While not a New England blogger, Kanani Fong had an interesting post on writing, Writing The Path.
For those who do not know the Park, it is one of those dotting the New England Tableland's eastern escarpment.
It appears that once Bronwyn has finished the current Dungirri series - this is set in New England's Western Plains - her new book is likely to feature this country.
After a long posting delay, Peter Firminger's Wollombi Valley has posted again with A Fair Go for the Hunter Community Coalition. The post begins:
A Fair Go for the Hunter Community Coalition consists of community groups whose objective is to halt the wave of bad planning by this NSW Government in order to get the best results for the Hunter community.
The new group will be launched on 8 October 2009 at the Newcastle Leagues Club. You can find the details in the post. I wish the new group well.
We have far too few locality blogs. I have argued for a long time that blogging is one way for individual areas to promote themselves. For that reason I was very glad to see a new post from Peter.
Sticking to locality or area blogs, North Coast Voices continues its mix of local and political. I tend to turn off the political commentary, I get enough of that anyway. However, to those of a different political persuasion from NCV, the blog is really worth while reading for its local content. K Roo's post, Calf confusion or why the little bull loves fence posts, is really very funny. I won't give the story away. just read it.
On the purely political, Clarence Girl's post Shame Rudd Shame: government gets a fail on pension increase was just so wrong on public policy grounds that it deserves a full reply. I know where she is coming from, I understand her motivations, but while I am in complete sympathy I think that we need to look objectively at the issues raised by the decision she refers to.
This post is a blog review: I will respond in another post that focuses just on the public policy issues.
Staying with NCV and indeed with Clarence Girl, Lowdown on the Joint Regional Planning Committee for the NSW North Coast deals with a very important issue, the Sydney Government's approach to planning and to the approval of developments. Two joint planning committees affect New England; one covers the Hunter, a second the rest of the North.
I am not close enough to the politics and public policy issues on this one to have a view beyond the common suspicion that pretty much everybody has about just about anything coming out of Macquarie Street at the present time. It's something that I really need to look at because CG, rightly, highlights its importance.
Call 02 6643 3524 to book a table if you would like to join us. Izzy and friends will provide the music , Peter Freeman the food and Annie Dodd, the Lady of the Emporium, has created a community atmosphere that is hard to resist. In fact – Don’t Resist it.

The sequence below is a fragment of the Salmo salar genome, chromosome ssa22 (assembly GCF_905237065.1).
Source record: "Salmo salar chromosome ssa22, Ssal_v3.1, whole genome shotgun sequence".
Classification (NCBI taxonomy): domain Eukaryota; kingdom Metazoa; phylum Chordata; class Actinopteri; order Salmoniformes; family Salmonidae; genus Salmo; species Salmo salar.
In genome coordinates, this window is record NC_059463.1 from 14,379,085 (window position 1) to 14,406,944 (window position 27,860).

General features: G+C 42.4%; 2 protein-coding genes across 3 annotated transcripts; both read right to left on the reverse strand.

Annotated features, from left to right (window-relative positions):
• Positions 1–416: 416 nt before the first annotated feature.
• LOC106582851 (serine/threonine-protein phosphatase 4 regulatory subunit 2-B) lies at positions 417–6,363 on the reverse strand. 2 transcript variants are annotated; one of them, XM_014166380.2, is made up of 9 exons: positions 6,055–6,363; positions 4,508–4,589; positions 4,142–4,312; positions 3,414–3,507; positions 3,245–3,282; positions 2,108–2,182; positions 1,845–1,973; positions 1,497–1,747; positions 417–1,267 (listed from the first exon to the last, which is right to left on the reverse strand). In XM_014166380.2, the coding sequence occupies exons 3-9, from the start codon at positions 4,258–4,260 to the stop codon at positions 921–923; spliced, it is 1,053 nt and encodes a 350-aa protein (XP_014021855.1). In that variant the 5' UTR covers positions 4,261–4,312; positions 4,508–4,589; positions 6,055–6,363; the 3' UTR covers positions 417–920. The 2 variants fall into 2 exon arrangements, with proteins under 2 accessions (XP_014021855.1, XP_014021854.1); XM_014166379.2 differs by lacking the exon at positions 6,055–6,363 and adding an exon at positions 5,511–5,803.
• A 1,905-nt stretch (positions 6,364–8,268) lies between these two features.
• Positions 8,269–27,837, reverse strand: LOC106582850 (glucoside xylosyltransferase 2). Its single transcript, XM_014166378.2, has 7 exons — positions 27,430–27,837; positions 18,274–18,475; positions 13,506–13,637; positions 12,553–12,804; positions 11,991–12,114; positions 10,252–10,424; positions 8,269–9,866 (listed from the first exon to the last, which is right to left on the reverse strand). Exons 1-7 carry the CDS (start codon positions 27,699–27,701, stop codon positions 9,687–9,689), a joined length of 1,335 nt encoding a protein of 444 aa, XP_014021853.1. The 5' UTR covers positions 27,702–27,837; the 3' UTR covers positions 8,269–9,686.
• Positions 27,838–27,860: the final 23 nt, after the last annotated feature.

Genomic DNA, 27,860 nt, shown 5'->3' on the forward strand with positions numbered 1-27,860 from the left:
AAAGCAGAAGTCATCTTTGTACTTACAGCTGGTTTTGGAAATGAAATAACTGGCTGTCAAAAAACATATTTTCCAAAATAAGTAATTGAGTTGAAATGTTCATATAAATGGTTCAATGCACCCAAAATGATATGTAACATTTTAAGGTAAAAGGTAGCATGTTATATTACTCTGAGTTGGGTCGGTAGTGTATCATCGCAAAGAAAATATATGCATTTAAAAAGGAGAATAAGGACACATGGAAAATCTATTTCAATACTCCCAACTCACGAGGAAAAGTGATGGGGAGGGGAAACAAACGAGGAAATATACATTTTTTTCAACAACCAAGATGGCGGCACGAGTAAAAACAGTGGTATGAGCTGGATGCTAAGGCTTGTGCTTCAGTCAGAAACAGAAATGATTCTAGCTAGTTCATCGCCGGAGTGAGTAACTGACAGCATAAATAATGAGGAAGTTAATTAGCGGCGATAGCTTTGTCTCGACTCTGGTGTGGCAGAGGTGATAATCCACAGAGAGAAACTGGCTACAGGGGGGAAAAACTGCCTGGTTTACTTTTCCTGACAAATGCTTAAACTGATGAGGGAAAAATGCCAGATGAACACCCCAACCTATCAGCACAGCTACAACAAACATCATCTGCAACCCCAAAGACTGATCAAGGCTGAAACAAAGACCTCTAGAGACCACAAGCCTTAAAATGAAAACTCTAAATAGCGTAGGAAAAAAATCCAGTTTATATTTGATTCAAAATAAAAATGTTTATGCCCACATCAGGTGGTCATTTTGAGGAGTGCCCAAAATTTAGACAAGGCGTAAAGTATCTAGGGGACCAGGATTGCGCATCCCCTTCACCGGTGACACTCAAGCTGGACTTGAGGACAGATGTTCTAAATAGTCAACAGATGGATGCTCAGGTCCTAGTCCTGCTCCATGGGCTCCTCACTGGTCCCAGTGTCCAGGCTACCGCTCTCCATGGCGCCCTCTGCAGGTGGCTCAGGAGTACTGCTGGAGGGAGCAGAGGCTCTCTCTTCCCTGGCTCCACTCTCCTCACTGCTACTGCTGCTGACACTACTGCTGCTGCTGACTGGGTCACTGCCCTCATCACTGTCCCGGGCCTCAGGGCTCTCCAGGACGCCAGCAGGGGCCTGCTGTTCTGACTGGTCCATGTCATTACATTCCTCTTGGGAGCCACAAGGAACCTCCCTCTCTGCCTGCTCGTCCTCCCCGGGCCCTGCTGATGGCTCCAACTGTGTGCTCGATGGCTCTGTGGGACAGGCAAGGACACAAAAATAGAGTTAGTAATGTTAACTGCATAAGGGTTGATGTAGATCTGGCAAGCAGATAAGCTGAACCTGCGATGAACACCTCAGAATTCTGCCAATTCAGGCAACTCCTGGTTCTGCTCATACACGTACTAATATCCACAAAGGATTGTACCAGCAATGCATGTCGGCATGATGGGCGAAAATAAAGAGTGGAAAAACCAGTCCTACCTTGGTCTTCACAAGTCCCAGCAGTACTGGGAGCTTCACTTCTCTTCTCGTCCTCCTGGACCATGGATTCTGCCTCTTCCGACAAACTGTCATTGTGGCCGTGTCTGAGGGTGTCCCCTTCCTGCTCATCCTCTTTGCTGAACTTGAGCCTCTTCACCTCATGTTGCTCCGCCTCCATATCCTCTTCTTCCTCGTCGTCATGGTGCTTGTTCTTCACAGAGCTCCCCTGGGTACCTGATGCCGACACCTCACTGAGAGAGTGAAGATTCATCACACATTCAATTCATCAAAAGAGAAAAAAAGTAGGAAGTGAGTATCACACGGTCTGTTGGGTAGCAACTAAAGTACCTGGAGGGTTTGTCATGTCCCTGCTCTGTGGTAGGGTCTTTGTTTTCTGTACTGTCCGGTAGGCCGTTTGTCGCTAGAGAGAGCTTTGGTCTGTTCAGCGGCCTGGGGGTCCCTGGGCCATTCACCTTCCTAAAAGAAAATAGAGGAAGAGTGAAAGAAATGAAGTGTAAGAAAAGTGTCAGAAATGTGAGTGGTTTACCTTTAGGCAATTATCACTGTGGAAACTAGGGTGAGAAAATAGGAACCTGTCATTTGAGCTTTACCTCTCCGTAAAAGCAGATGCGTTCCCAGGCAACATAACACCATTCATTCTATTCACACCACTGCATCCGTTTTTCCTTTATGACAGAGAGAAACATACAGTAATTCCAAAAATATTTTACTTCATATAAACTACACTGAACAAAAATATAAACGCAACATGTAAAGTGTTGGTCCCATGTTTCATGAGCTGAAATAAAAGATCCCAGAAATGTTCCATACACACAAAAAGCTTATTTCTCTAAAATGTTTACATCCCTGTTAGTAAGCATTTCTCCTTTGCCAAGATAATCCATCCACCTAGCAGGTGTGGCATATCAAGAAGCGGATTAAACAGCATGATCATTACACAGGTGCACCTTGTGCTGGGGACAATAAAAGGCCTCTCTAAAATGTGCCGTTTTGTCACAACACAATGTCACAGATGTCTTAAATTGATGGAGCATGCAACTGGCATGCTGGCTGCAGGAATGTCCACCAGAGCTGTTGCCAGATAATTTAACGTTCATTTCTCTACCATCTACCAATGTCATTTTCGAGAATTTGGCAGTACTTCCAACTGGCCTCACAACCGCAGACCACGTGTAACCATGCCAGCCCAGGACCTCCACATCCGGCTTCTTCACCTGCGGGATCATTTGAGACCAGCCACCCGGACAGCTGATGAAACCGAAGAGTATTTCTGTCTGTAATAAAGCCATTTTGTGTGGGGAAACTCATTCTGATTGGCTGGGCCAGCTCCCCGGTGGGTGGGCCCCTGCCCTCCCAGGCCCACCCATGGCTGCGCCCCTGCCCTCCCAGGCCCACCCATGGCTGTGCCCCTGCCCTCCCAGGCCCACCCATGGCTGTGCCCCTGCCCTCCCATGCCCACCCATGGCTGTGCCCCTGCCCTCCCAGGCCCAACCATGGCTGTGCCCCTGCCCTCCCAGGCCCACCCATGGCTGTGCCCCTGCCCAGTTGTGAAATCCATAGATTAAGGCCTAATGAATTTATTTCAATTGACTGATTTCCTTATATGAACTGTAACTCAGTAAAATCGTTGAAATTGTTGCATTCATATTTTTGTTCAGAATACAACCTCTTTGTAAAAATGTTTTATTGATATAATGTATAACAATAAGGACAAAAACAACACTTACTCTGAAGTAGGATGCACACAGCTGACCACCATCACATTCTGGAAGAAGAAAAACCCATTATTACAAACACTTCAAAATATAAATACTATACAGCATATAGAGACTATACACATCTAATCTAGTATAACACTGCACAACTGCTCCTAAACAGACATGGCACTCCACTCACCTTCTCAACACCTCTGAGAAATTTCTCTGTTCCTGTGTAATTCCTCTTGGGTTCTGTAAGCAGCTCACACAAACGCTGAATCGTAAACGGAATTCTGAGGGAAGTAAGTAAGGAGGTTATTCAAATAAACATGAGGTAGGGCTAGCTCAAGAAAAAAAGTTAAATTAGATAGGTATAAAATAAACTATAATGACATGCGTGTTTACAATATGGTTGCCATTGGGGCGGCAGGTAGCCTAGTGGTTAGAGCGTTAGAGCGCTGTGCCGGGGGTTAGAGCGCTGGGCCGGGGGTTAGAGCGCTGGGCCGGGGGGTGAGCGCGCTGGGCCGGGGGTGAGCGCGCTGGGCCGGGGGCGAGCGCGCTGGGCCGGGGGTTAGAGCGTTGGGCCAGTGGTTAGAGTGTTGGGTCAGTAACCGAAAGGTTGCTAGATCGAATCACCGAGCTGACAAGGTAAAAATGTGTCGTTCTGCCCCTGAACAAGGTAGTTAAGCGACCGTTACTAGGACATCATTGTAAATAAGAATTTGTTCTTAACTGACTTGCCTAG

Lynne's post MONDAY IN SEPTEMBER is all about Festivals. This photo shows Izzi with Mereki and Robyn. Robyn owns Shellbound, one of the four indigenous businesses involved in this year's Wide River's Festival.
Lynne notes that Robin Bryant's JTD Merchandise is providing an umbrella for the four businesses involved. Looking at Robin's web site, I see that 5% of all merchandise sold goes to support the Muurrbay Aboriginal Language and Culture Co-Operative.
As it happens, I have been meaning for a while to write a little bit about Muurrbray as part of the story of the Aboriginal Language Revival Movement in New England.
The Clarence River marks the dividing line between two very large Aboriginal language groups.
To the north, the Bundjalung language with its various dialects was spoken in a huge sweep of territory north along the coast into what is now Southern Queensland and west onto the Tablelands. To the south, Gumbaynggirr was spoken down to and including the Nambucca Valley. It, too, extended onto the Tablelands essentially following the headwaters of the Nymboida. Like Bundjalung, Gumbaynggir had a number of dialects, including Baanbay on the Tablelands around Guyra.
Yaygirr, the language spoken at the mouth of the Clarence, was a Gumbaynggirric language, but sufficiently different to be classified as a language in its own right.
The Language Revival Movement began in the 1980s as a way of recovering languages that had either died or were in danger of extinction. Muurrbay played a key role on the coast, while there was a similar movement in the west concerned with the revival of Kamilaroi.
I really got side-tracked on this post digging around for supporting material. There are so many other things that I meant to write about, but these will have to wait until my next meander around the New England blogging traps.
Those who read this blog will know that I publish a weekly column in the Armidale Express, Belshaw's World. As part of this, I had a bit of a go at one point to Christian, the editor, about the the disappearance of the editorial from the paper.
Growing up, the Express editorials used to infuriate me because of what I saw as their bias. However, the paper always distinguished between the editorial, the official opinion, and the reporting. Further, the editorial was used for campaigning and commentary - the opinion.
I never expected to miss those editorials. Yet I came too. Their passing represented the shift of the paper from paper to commercial product.
Lindsay Foyle had a rather good post in the New Matilda about the decline especially of the print media. My view is that the papers (and TV) have lost their way. The media forms as well as informing their audience.
I spend a fair bit of time searching the on-line editions of the New England media. I don't think that they do a very good job.
This blog is dedicated to the history, life and culture of Australia's New England, that part of Australia stretching from the Hunter Valley through to the Queensland border and incorporating the Hunter Valley, the Mid North Coast, the Northern Rivers, the New England Tablelands, Slopes and Western Plains.
While New England has still to achieve formal political identity, it has its own character and identity and is, in the words of the Australian poet A D Hope, an ideal in the heart and mind.